This is a significant advance for interoperability. There remains a stance in the industry for point solutions that may be based on open standards, but are explicitly not interoperable—everything is held within the kimono, so to speak. Interoperability benefits an entire industry. The more that end users buy according to interop, the faster the pace of adoption will be.

IIoT and Pack Expo

Look for OPC Foundation (booth N-4702), PLC Open (booth N-4703), and OMAC (booth N-4800) at Pack Expo the first week of November. Be sure to vote first! Personally, I am torn between going to a single-supplier event or this one. Both are too expensive for the lone entrepreneur. I’ll wind up with one, though.

The OPC Foundation provided a couple of bullet points about its news:

  • the results of joined collaboration between OPCF with OMAC about PackML mapping into OPC UA namespace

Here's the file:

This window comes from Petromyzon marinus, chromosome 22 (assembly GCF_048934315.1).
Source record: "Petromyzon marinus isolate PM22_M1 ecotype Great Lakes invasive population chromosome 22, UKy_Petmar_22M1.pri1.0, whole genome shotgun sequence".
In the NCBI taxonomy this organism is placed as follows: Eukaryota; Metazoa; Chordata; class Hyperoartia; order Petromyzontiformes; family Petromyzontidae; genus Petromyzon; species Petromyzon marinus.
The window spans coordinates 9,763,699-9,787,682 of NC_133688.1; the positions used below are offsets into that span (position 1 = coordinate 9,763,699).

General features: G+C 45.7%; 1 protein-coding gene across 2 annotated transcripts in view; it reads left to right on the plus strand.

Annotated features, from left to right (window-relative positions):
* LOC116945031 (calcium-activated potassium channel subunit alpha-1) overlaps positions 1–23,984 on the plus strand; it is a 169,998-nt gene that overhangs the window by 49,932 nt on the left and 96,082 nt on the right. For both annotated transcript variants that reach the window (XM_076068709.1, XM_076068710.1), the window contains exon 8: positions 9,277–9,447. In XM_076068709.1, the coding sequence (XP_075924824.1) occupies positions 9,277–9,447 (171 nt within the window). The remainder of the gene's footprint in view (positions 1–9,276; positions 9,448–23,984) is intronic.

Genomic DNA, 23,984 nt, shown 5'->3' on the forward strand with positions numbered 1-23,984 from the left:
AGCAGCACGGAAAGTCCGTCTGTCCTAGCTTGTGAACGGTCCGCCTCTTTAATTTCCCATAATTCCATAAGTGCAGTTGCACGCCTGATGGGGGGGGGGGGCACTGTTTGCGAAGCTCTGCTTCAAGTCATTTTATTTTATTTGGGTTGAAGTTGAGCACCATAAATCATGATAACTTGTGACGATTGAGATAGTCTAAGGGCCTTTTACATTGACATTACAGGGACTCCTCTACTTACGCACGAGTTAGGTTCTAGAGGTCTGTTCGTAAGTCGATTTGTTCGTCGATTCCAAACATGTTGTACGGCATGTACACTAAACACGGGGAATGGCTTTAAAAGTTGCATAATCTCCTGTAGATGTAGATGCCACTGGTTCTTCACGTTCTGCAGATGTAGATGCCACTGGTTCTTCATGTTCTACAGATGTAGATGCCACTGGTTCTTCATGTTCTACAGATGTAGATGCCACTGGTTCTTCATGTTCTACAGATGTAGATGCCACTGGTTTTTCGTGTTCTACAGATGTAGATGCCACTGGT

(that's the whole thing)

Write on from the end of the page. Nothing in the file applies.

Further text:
• the results of joined collaboration between OPCF and PLCopen about IEC61131-3 PLCopen Client FB to allow initiating an OPC UA connection from inside the controller


Here is the news from OMAC. “The Organization for Machine Automation and Control (OMAC), OPC Foundation, and PLCopen are working together to help advance communications protocols necessary for the Industrial Internet of Things (IIoT) to succeed.

Interoperability among devices and machines that use different protocols is a significant challenge in realizing the full potential offered by the Industrial Internet of Things. By collaborating on companion specifications to the standards and protocols they’ve already developed OMAC, OPC Foundation, and PLCopen can advance the quality and efficiency of data sharing and communication at the machine and production line and up through the enterprise. Collaborative efforts by standards organizations, such as OMAC, OPC Foundation, and PLCopen, align with the Industrial Internet Consortium’s goal to ultimately identify and define building blocks for interoperability that make smart factories and IIoT possible.